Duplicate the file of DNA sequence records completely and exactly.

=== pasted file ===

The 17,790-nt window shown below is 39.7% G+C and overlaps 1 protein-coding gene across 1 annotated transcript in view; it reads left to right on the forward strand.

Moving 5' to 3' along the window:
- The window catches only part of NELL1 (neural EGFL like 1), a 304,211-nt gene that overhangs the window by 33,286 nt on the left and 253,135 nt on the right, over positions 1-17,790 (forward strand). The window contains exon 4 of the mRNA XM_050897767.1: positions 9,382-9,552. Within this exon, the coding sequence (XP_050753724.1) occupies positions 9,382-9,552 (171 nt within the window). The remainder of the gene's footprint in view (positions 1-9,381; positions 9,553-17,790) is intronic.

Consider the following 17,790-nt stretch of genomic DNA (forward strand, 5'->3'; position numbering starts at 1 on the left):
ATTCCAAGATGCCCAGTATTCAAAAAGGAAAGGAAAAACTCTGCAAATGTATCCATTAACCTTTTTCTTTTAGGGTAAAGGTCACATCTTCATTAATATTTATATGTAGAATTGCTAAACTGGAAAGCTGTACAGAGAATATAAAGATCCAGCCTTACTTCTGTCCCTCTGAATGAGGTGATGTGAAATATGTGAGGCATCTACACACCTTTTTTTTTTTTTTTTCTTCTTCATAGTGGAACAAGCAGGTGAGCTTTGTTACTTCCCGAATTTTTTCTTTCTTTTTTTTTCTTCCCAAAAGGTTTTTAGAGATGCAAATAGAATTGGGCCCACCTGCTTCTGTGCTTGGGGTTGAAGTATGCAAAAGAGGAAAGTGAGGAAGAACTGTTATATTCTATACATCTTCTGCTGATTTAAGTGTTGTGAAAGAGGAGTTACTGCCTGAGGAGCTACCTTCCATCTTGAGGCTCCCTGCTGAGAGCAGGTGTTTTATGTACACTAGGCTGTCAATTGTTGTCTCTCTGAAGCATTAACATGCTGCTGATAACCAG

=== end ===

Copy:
The 17,790-nt window shown below is 39.7% G+C and overlaps 1 protein-coding gene across 1 annotated transcript in view; it reads left to right on the forward strand.

Moving 5' to 3' along the window:
- The window catches only part of NELL1 (neural EGFL like 1), a 304,211-nt gene that overhangs the window by 33,286 nt on the left and 253,135 nt on the right, over positions 1-17,790 (forward strand). The window contains exon 4 of the mRNA XM_050897767.1: positions 9,382-9,552. Within this exon, the coding sequence (XP_050753724.1) occupies positions 9,382-9,552 (171 nt within the window). The remainder of the gene's footprint in view (positions 1-9,381; positions 9,553-17,790) is intronic.

Consider the following 17,790-nt stretch of genomic DNA (forward strand, 5'->3'; position numbering starts at 1 on the left):
ATTCCAAGATGCCCAGTATTCAAAAAGGAAAGGAAAAACTCTGCAAATGTATCCATTAACCTTTTTCTTTTAGGGTAAAGGTCACATCTTCATTAATATTTATATGTAGAATTGCTAAACTGGAAAGCTGTACAGAGAATATAAAGATCCAGCCTTACTTCTGTCCCTCTGAATGAGGTGATGTGAAATATGTGAGGCATCTACACACCTTTTTTTTTTTTTTTTCTTCTTCATAGTGGAACAAGCAGGTGAGCTTTGTTACTTCCCGAATTTTTTCTTTCTTTTTTTTTCTTCCCAAAAGGTTTTTAGAGATGCAAATAGAATTGGGCCCACCTGCTTCTGTGCTTGGGGTTGAAGTATGCAAAAGAGGAAAGTGAGGAAGAACTGTTATATTCTATACATCTTCTGCTGATTTAAGTGTTGTGAAAGAGGAGTTACTGCCTGAGGAGCTACCTTCCATCTTGAGGCTCCCTGCTGAGAGCAGGTGTTTTATGTACACTAGGCTGTCAATTGTTGTCTCTCTGAAGCATTAACATGCTGCTGATAACCAG